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Why did German Foreign Policy change direction after 1937?

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Introduction

Why did German Foreign Policy change direction after 1937? The first four years of Nazi rule in Germany were undoubtedly characterised by the revisionist policies which were both evident during the final years of the Weimar Government and used extensively in order to allow Hitler and the Nazis to take power in Germany by appealing to the wants and needs of the German public. Many Germans resented the Treaty of Versailles and revisionist ideas would have been on the agenda of any elected Government and Hitler's passionate speeches and rallies convinced the German people that he would be able to deliver his promises more quickly and effectively than any other party. In 1937 however, Nazi Foreign Policy became much less compliant and more aggressive, as well as exhibiting an increasing expansionist desire. A number of factors influencing this marked change have been suggested by historians. The continuity with Weimar in the early years of the Nazi regime centred around regaining territory lost in the Treaty of Versailles in a non-aggressive way. For example, Germany regained the Saarland by holding a plebiscite, began rapid re-armament, remilitarised the Rhineland and left the League of Nations with very little opposition from either Britain or France, two of the main members of the League of Nations council. ...read more.

Middle

This, he claimed, highlighted the German need for an empire, and would account for a more expansionist Foreign Policy. This idea was used when the Anschluss with Austria was completed. Germany gained 100,000 men for its Army as well as access to Austria's plentiful Foreign Currency reserves and industrial output, such as steel. The Anschluss was also important for the implementation of a new, expansionist Foreign Policy not because it was thought of as Lebensraum itself, but because it was strategically important for both the attack of Czechoslovakia and defence against Britain and France. Hitler is quoted as saying, in the Hossbach Memorandum, that "our first objective...must be to overthrow Czechoslovakia and Austria simultaneously in order to remove the threat from our flank of any possible operation in the West". In other words he was wary of the fact that as France was an ally of Czechoslovakia, France may be able to resist a German invasion of Russia or the Balkan states. The Czech border with Germany was heavily defended but the Czech border with Austria was hardly defended at all, and it would therefore be much easier for the German Army to attack Czechoslovakia from there. Anschluss with Austria was also crucial to any plan of defence against a British or French attack as it formed an unbroken front from Germany, through Austria, to Italy. ...read more.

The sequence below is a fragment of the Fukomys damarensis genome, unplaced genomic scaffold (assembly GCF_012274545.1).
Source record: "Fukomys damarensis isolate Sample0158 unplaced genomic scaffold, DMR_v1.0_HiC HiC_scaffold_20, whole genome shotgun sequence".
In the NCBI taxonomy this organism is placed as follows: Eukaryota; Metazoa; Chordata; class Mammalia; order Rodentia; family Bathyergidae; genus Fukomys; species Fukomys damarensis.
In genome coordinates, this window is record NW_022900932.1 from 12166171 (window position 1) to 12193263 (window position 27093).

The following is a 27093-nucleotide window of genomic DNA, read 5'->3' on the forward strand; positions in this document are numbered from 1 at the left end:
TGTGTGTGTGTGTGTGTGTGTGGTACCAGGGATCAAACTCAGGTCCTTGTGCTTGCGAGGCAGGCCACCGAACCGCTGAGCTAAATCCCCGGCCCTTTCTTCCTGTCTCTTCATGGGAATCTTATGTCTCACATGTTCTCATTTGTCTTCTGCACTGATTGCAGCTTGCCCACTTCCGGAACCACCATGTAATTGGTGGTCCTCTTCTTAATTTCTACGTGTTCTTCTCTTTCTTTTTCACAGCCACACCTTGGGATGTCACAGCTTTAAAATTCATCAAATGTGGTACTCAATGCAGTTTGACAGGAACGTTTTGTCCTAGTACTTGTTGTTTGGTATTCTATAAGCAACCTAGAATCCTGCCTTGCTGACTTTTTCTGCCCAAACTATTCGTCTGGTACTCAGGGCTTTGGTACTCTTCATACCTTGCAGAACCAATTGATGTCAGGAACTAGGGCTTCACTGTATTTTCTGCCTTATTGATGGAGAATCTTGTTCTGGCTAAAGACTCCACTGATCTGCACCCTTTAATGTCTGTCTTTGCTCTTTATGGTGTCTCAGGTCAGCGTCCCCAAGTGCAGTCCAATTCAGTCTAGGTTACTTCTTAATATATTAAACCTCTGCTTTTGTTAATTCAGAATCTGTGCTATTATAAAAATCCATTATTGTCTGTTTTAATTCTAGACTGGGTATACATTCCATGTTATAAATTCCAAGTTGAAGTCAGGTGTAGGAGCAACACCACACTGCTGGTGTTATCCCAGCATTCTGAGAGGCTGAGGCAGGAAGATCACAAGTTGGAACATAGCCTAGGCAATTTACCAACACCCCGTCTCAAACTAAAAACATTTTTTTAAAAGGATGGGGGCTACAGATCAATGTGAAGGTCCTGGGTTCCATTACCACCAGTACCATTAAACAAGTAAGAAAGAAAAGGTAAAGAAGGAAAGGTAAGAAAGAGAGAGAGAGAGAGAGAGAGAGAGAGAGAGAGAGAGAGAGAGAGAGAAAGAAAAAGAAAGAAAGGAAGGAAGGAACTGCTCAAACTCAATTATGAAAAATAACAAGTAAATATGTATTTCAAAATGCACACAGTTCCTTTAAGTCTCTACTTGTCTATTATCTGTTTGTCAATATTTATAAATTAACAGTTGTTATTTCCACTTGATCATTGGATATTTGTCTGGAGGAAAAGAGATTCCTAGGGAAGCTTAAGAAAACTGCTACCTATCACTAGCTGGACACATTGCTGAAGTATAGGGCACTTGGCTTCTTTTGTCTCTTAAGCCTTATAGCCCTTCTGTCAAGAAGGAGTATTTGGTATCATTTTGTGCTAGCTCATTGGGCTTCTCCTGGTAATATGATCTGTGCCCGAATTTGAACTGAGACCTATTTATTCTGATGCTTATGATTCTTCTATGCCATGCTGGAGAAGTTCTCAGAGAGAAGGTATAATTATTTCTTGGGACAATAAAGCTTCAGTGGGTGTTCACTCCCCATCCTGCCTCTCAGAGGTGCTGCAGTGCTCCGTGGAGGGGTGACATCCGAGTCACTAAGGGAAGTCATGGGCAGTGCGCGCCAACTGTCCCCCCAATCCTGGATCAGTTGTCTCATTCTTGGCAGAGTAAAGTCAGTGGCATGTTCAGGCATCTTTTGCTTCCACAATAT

Conclusion

He was present at the meeting in 1937 from which the Hossbach Memorandum was written and subsequently expressed his dislike of the Fuhrer's proposals, a move which saw him removed from office within three months along with many other senior Nazi members. He was replaced by Ribbentrop, a more compliant, if hopeless, Foreign Minister. This final move by Hitler allowed him to embark on a rapidly changing Foreign Policy with little interference from senior Party members, with the eventual goal being the acquisition of Lebensraum. In conclusion, there were two main types of reason as to why German Foreign Policy changed direction in 1937. The first of these is the improving International situation which Germany found itself facing and the way in which Hitler saw this progressing. For example, the failure of the League of Nations, the prospect of facing a policy of appeasement and increased alliances with Italy and Japan, all meant that German expansion would not face as strong an opposition as in previous years. The second type of reason relates to Internal pressures, within Germany. Hitler foresaw the problems associated with maintaining a military-based economy and isolation, i.e. that the German people would soon face severe food shortages and were becoming increasingly discontent with the lack of consumer goods available. His solution to these problems was to aim for "expansion" (war with Russia) within the next few years, while Germany still had the support of an army of workers and an arms advantage. ...read more.

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